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Such crisp and clear photos

FORUMS Photography Talk by Genre General Photography Talk
Thread started 23 Jun 2007 (Saturday) 19:55   
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moonlite37
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Ive been shooting some wedding and various events for a little while and I'm always looking for ways to improve. Basically, I was wondering how you all get such clear and crisp pictures! The work I've seen on here is so sharp and beautiful! Here is an amazing photographer that has some examples that I am talking about :

http://www.jcsphoto.co​m/newsite/index.htmlexternal link

The kids section has the kind of clarity I'm talking about. Now, would that be a certain lens, or more of a post processing deal?

Here's one I took of my son the other day. I can't get much sharper than that. I have a 30d and the lens I used was 50mm 1.8

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Post #1, Jun 23, 2007 19:55:22




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crn3371
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Camera, lens, and technique do count, but in the dslr world, so does post-processing. It's usually the post-processing that gives the photo that added pop.

Post #2, Jun 23, 2007 20:10:21




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gasrocks
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Clear, sharp images are a result of many factors. Things like your skills, the right lighting, low ISO, correct exposure and a great lens. While the 50/1.8 is a nice lens and a good buy, you may only get images so sharp with it. No, do not count on Post Processing to give it the POP.

Post #3, Jun 23, 2007 20:11:24


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Bill ­ Roberts
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I see from the exif info that it was taken at 1/640th @ f/1.8 at ISO 1000. Virtually all lenses benefit from being stopped down a little, and dropping the ISO would also reduce the noise somewhat. At that focal length you could proabably handhold ok at 1/60th of a second. So you could actually do quite a bit to increase the sharpness by changing the camera settings. Even so it sharpens up quite noticeably in photoshop.

I see that you haven't got editing allowed switched on, so I shouldn't really attach the sharpened version (obviously I'll remove it straight away if you wish) and I'm by no means an expert in post processing, but this was literally a 20 second tweak in CS2

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Post #4, Jun 23, 2007 20:30:27


BiLL

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moonlite37
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Oh, wow that looks so good! Thanks Bill. I dont have CS2 , just elements. How did you do that? A photographer that I was an assistant to at weddings and such always shot on Program. I know the pics could turn out much better, just trying to learn how. Thanks for your advice! BTW, how do I switch on editing allowed?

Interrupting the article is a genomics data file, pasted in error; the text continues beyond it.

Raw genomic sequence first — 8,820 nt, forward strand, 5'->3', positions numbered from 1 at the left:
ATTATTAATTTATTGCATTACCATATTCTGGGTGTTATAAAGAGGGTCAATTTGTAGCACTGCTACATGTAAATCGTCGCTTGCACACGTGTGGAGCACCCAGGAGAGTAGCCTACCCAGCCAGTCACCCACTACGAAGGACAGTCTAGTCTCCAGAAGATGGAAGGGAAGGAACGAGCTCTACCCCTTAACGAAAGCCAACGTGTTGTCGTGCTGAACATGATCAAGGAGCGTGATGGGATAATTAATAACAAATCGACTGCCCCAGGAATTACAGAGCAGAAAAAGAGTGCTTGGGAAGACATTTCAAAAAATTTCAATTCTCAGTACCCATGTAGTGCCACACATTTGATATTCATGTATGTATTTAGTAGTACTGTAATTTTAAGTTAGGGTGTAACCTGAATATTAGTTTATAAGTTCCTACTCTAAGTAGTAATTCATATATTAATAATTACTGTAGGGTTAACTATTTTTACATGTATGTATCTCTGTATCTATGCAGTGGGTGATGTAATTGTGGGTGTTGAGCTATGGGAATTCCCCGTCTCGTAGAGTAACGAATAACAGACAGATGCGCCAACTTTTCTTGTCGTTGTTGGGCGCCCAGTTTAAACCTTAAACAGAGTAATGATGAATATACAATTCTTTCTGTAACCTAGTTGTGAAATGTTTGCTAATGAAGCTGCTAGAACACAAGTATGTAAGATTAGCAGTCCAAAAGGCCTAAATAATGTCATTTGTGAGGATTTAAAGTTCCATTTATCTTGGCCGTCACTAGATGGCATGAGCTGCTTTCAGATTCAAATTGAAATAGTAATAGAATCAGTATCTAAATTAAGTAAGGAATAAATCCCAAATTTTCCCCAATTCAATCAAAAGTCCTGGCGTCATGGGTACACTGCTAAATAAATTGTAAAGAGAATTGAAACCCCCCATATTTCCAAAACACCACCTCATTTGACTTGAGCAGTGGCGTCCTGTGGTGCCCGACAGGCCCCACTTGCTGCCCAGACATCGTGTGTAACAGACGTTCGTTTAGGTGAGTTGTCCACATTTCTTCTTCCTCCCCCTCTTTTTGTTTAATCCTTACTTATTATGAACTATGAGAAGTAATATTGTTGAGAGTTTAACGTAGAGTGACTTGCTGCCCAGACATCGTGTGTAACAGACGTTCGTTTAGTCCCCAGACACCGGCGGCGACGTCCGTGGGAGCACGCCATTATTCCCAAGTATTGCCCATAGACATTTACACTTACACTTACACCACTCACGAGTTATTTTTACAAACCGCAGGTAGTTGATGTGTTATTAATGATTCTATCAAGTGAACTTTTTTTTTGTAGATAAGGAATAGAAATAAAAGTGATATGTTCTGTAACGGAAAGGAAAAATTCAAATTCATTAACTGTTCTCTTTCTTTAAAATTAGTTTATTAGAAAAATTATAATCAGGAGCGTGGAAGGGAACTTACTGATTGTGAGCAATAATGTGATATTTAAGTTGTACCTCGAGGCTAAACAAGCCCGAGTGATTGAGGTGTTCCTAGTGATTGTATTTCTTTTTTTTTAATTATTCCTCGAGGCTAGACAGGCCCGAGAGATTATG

Post #5, Jun 23, 2007 20:38:28 as a reply to Bill Roberts's post 8 minutes earlier.




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Bill ­ Roberts
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Elements will do fine. Assuming it works in a similar way, open the photo, click on filters at the top and choose sharpen, then unsharp mask, go to maybe 200% with a radius of 0.3. I actually used smart sharpen in CS2 but it's very similar.

Switching on the "editing allowed" feature is done somewhere in the user cp setting I think (look at top left of the POTN page) but I can't for the life of me think exactly where! I'm sure someone will tell you though.

I'm assuming Hayden is your Sons name? Same as my Grandson, he's around 13 months old now. They're absolutely full of life at that age!

cheers
Bill

Post #6, Jun 23, 2007 20:50:44


BiLL

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PacAce
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You need to make sure you get your shots right in the camera with good exposure, lighting and composition. But you also need to do some post processing for the image to look even better.

As for the attached image, you can improve it by applying a little bit of contrast and sharpening. A little bit of hue/saturation adjustment to accentuate the blue eyes and shirt will also improve the image.

Post #7, Jun 23, 2007 20:52:16


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moonlite37
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Hayden is his name :D He's 15mo and has such a personality! I know there's a lot I need to learn, especially about exposure and lighting. Are there any good books anyone can suggest? I was wanting to maybe take a class, but the local college has nothing to offer. What do you think is the best way to learn this stuff?

Post #8, Jun 23, 2007 21:14:27 as a reply to PacAce's post 22 minutes earlier.




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Bill ­ Roberts
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Well probably the most recommended book mentioned on here is Understanding exposure by Bryan Peterson. I haven't actually read it but it's supposed to be pretty good. But basically, take lots of photos, play around with the camera settings, try out aperture priority and shutter priority rather than just program mode. After a while try out manual as well. Don't worry that sometimes they'll look awful (it's not costing anything).

Eventually it will start to make sense and you'll find that you look back on shots that you took (say) 6 months ago and think if only I'd have done this or used that... Once that happens you'll realise that it's starting to sink in. Practice, LOTS, and most of all just enjoy it.

cheers
Bill

Post #9, Jun 23, 2007 21:29:22


BiLL

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